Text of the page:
My personal high points of the reunion were: the AMAZING slide show/video clips, which showcased my own music videos, shot on location in Kathmandu and very much a James R. Pepperling Jr. product; Laura Hanratta’s scrap book with priceless photos of 10th grade; the boat trip; sharing a hotel room with Sue Stull ('73) - she dazzled me with her gorgeous Delhi glamour when we met in 1973 and she hasn’t changed; hanging out, Student Union-style, in the lobby with Cools, Thuermers, Riegers, Bairds, Ides, Kincaids, Marquises, Taka and camera; the Bonding of the Bands;; and last but not least, that my Friday morning pilgrimage to the bidi wallah on Avenue A in Manhattan proved worthy and meaningful; over 50 bidis were collectively smoked by Sunday morning.

Maura with Katy Gilmore Sheils
Maura, right, with classmate, Katy Gilmore Sheils, at the AIS/AES 2005 Reunion in Washington, DC

I decided it’s time for an active New York State Alumni Chapter, and I will do the needful. We will inaugurate the chapter with a dinner in early July at my Manhattan apartment. Everyone is welcome.

At every reunion I make new friends, I see old friends; and I lose that painful sense of isolation that haunts me in America, that sense that no one could ever understand me – because my AIS/AES friends, they understand, they know, and when we meet, I realize that nothing’s been lost, we are all still together, and this bond endures over decades. It never dies.


This Op-ed by Maura Moynihan (Class of 1975) appeared in the March 30, 2005 edition of Newsday

Diplomatically speaking, Bolton is no Moynihan

By Maura Moynihan

In recent days, a chorus of conservative voices, from Condoleezza Rice to Robert Novak, has likened John Bolton, the White House choice for the next U.S. ambassador to the United Nations, to my late father, Sen. Daniel Patrick Moynihan.

In doing so, they have distorted our New York senator's views on diplomacy and international law. I am sure that Moynihan's constituents know better. Still, I am compelled to set the record straight.

Moynihan was both a fierce defender of American interests "with our great emphasis on law as the arbiter of relations" and a pragmatic internationalist. He was a hugely popular ambassador to India; a regular participant in international treaty negotiations, from SALT to NAFTA; and a well-traveled legislator and social scientist who understood the need for dialogue and diplomacy in a world loaded with weaponry and seething with ethnic conflict.

When right-wing commentators claim that Bolton's outspokenness makes him "the next Pat Moynihan," let us remember that Moynihan often said that in Washington toughness and ignorance are frequently confused.

Bolton has said that if the UN building in Manhattan "lost 10 stories it wouldn't make a bit of difference," and Robert Novak recently said, "No one had more contempt for the UN than Pat Moynihan." Nonsense. Moynihan said: "The UN was created by our country, and embodies our conception of international law ... these are the proclaimed standards of the nations of the world, to which they are bound by solemn covenant."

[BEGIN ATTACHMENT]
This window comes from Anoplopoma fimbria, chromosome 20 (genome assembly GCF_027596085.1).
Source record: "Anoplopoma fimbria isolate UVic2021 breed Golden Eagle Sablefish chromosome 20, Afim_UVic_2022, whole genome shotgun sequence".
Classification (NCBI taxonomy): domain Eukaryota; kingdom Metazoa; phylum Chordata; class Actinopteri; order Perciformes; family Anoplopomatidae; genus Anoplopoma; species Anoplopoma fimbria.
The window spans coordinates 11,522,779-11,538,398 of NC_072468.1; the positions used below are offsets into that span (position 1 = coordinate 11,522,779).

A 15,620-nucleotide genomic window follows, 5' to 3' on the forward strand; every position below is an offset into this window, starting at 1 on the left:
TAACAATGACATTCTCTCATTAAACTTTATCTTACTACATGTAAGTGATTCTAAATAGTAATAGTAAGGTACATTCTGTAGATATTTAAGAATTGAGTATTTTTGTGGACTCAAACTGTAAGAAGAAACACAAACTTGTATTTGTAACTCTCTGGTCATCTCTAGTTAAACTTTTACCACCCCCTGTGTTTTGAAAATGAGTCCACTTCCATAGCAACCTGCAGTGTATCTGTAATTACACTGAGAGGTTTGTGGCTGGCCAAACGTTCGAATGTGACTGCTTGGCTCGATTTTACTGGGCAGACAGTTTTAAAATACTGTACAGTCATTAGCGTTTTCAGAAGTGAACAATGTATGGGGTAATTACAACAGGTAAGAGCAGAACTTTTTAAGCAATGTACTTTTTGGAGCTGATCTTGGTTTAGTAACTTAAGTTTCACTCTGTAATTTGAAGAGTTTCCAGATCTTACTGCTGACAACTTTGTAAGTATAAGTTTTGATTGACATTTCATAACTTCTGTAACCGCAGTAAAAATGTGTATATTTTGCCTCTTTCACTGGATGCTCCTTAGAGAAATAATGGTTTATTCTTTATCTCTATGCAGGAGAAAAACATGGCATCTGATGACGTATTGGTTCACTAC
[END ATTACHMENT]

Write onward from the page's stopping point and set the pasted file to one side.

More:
Moynihan sought to restore integrity to the UN, not to dismantle the institution created by the Allies after the defeat of Hitler and the Axis powers.

The senator frequently admonished his constituents that we'd be worse off without the UN, and was furious with the United States for not paying its UN dues, since it weakened our influence and stature.

Which brings us to international law. Bolton said in 1999: "It is a big mistake for us to grant any validity to international law even when it may seem in our short-term interests to do so - because over the long term the goal of those who think that international law really means anything are [sic] those who want to constrict the United States."

In his 1990 book, "On the Law of Nations," Moynihan wrote: "A great many people seem to think of law as a kind of self-imposed restraint on America's ability to act decisively or with force in world affairs. This misstates what law is, and obscures the fact that international law can actually enhance the national security of the United States. ... Macho strategists, much to be found in Washington just now, let it be known that in their view the law is for sissies ... real men do not cite Grotius."

Bolton called reliance on the World Court "fuzzy-minded romanticism that is not just naive but dangerous." Whereas in a 1984 speech at Syracuse University College of Law, Moynihan said: "International law is a practical need, as much as domestic law is a practical need. Absent law, there would be no sanction for conduct that injures society." The senator repeatedly warned that there was an alternative to law, as he cited the poet Wordsworth: "The good old rule, the simple plan, that they should take who have the power, and they should keep who can."

Moynihan well understood what made America singularly powerful - a nation based on the rule of law at home, and adherence to jus gentium, the law of nations, abroad. Conversely, Bolton and his supporters voice contempt for law as they steer our nation on a perilous isolationist course with their disdain for treaties and their new doctrine of preemptive war.

It was two years ago last Saturday that my father passed away, just days after the start of Operation Iraqi Freedom. Every day I wonder what he would say about America's conduct in this war. In the introduction to his 1976 memoir of his time at the UN, Moynihan wrote: "I learned in Washington what I had known as a child; that the world is a dangerous place, and learned also that not everyone knows this." Should Bolton become ambassador to the United Nations, I hope that he might study the words and teachings of his predecessor and consider the dangers of abandoning the laws and alliances that have sustained our nation so well for so long.

Copyright (c) 2005, Newsday, Inc.